The Internal Revenue Service (IRS) recommends that taxpayers choose their tax preparer wisely. The main reason behind this recommendation is that the taxpayer is ultimately responsible for all the information in the income tax return, no matter who has actually prepared the tax return.
The ten steps from the IRS are:
1. Check the Preparer’s Qualifications. The IRS provides a directory of federal tax return preparers with credentials and select qualifications. This directory is available on the IRS website (www.irs.gov), and includes the following:
- Certified Public Accountants (CPA)
- Enrolled Agents
- Enrolled Retirement Plan Agents
- Enrolled Actuaries
- Annual Filing Season Program participants
There are new rules that do allow non-credentialed tax preparers represent clients before the IRS on any returns prepared and filed after December 31, 2015. Certified public accountants, attorneys and enrolled agents are the only ones who can represent any client before the IRS in any situation.
2. Check the Preparer’s History. The Better Business Bureau (BBB) should be consulted for the CPA and the State Board of Accountancy. For the attorneys, the state bar association, and, for the enrolled agents, the IRS directory.
3. Ask about Service Fees. Stay away from preparers that base their fees on a percentage of the client’s refund. Also, stay away from preparers that promise bigger refunds than the competition. Never allow a refund to be deposited into the preparer’s bank account. Refunds should always be deposited directly into the taxpayer’s bank account.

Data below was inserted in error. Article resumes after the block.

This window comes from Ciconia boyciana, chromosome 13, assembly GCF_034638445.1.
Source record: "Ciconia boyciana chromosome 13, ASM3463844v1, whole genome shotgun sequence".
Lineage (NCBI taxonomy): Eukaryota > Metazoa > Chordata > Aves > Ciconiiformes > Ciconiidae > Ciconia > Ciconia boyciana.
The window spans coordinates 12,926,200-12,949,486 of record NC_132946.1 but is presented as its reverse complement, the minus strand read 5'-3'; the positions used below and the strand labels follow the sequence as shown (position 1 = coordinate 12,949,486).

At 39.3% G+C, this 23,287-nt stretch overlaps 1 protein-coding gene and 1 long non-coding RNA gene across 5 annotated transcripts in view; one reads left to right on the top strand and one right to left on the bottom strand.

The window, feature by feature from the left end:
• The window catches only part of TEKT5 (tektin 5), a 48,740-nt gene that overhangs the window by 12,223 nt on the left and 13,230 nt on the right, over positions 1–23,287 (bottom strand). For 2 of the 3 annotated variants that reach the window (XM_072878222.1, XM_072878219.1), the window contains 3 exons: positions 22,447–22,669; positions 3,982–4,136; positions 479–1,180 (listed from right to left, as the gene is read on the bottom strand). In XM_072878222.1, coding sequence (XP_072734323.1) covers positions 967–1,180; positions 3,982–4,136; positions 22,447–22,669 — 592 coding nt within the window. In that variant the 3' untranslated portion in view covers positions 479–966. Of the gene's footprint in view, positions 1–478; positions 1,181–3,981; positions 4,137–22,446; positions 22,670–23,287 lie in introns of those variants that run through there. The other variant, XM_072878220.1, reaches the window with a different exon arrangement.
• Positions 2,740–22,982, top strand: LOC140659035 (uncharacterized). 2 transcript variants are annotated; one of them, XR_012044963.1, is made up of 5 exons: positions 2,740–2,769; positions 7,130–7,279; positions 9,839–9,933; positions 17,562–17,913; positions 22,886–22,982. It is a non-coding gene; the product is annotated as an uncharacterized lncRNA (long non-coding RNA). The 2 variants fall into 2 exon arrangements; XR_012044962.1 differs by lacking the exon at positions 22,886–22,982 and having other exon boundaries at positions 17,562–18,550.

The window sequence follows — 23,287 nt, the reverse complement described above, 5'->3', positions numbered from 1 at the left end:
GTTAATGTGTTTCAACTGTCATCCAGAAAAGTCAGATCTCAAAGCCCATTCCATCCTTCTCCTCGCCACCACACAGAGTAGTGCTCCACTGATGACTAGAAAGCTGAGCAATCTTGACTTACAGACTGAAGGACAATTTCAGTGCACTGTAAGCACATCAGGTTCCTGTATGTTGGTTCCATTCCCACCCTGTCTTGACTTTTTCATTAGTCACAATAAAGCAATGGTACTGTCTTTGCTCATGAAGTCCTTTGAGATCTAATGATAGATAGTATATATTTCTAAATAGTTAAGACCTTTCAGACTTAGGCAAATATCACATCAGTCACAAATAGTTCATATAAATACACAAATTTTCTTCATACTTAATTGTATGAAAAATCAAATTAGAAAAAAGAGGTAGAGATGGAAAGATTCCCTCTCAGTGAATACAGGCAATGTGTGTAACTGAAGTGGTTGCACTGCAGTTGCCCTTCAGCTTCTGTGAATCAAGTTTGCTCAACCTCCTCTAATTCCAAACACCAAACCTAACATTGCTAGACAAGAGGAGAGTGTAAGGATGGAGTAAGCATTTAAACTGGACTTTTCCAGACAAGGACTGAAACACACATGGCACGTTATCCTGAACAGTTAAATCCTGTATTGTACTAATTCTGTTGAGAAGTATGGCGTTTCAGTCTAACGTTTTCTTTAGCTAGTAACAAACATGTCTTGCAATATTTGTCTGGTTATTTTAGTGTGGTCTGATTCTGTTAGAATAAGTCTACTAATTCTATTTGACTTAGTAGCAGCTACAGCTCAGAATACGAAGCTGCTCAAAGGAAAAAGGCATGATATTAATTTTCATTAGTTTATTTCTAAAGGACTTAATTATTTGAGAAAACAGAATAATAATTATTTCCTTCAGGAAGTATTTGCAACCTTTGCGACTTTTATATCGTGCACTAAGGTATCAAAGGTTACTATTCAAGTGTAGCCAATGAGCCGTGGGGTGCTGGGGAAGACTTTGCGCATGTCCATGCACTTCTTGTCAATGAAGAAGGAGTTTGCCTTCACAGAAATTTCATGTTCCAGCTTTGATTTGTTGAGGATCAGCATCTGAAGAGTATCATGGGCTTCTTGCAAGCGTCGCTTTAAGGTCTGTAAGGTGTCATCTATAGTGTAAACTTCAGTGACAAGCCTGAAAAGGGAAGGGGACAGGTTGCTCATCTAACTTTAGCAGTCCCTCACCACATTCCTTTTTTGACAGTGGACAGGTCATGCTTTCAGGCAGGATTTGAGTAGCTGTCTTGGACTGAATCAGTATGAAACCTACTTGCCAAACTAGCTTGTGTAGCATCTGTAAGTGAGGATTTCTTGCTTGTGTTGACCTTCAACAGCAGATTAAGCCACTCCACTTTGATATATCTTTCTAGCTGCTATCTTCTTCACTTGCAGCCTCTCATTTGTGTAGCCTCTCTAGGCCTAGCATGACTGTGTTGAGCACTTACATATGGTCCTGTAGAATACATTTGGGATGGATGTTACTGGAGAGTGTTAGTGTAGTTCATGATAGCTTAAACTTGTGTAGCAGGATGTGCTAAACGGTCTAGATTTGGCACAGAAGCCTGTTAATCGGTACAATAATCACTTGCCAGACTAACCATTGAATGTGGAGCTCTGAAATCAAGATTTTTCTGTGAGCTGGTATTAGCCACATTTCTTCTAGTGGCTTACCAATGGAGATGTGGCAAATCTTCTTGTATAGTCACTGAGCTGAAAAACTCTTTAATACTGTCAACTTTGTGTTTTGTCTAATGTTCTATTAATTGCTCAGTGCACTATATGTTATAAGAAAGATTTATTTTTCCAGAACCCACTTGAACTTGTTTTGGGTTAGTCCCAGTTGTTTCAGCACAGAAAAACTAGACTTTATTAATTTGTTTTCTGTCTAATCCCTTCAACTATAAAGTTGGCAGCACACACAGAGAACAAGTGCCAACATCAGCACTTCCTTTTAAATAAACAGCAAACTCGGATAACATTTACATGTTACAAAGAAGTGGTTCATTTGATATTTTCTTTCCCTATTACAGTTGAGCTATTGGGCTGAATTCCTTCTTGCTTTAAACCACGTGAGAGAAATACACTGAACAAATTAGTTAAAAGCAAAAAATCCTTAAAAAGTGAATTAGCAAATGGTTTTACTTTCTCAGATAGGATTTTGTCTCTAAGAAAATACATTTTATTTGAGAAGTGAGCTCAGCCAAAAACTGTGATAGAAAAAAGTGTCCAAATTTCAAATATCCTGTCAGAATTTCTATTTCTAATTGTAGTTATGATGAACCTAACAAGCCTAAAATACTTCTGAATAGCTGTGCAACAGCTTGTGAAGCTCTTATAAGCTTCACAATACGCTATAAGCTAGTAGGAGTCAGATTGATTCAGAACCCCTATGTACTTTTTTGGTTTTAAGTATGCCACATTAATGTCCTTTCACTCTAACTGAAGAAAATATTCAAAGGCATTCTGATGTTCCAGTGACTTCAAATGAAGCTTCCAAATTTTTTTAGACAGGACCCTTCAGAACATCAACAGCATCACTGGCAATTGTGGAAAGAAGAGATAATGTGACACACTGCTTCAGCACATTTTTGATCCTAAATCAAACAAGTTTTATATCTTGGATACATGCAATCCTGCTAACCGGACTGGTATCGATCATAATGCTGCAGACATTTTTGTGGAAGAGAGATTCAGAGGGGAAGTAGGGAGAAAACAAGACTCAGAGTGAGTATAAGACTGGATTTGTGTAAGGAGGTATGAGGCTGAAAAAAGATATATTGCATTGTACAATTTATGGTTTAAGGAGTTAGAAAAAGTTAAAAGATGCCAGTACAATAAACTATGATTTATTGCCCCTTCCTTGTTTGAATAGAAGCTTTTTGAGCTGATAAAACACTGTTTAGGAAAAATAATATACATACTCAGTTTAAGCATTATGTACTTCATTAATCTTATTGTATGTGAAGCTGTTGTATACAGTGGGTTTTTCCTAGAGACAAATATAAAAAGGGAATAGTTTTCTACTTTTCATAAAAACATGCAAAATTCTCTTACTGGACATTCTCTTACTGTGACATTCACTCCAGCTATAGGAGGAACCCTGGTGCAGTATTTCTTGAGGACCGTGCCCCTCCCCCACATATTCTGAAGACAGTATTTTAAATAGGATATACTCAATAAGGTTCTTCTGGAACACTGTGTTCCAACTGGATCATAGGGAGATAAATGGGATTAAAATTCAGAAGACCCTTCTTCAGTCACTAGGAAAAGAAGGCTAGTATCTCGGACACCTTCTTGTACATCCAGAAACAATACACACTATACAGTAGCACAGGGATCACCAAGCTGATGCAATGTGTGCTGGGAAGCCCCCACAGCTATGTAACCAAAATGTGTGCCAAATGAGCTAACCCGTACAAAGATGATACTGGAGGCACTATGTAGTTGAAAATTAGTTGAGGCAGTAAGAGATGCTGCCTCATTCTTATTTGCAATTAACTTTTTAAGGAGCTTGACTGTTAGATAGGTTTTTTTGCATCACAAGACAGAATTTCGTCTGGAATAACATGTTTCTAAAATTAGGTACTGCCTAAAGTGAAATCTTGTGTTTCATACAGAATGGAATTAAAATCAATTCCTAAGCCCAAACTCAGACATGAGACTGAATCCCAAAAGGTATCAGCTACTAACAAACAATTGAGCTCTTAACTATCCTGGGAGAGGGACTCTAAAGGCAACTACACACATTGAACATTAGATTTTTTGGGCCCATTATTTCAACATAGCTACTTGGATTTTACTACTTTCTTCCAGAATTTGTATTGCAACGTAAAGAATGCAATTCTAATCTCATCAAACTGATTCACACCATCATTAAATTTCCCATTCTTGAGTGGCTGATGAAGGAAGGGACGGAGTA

4. Ask to E-file the Return. The IRS has safely processed more than 1.5 billion e-filed tax returns.
5. Make sure the Preparer is available. The taxpayer might want to contact the preparer after the April 18, 2016 due date. Avoid phantom, or flight by night preparers.
6. Provide Records and Receipts. The preparer should ask to see records and receipts. The preparer should also ask questions regarding all types of income, local and foreign bank accounts, tax deductions and credits.
7. Never sign a blank return.
8. Review the return before signing.
9. Ensure the Preparer signs and includes their PTIN. All tax preparers must have a PTIN (preparer tax identification number).
10. Report Abusive Tax Preparers to the IRS. Any suspicion of tax fraud or abusive conduct must be reported to IRS. The IRS has Form 14157 to report tax fraud. In addition, Form 14157-A should also be used to report a preparer that has filed, or changed a tax return without the consent of the taxpayer.
Article written by Stanley Foodman, CEO of Foodman CPAs & Advisors. This article has been published in: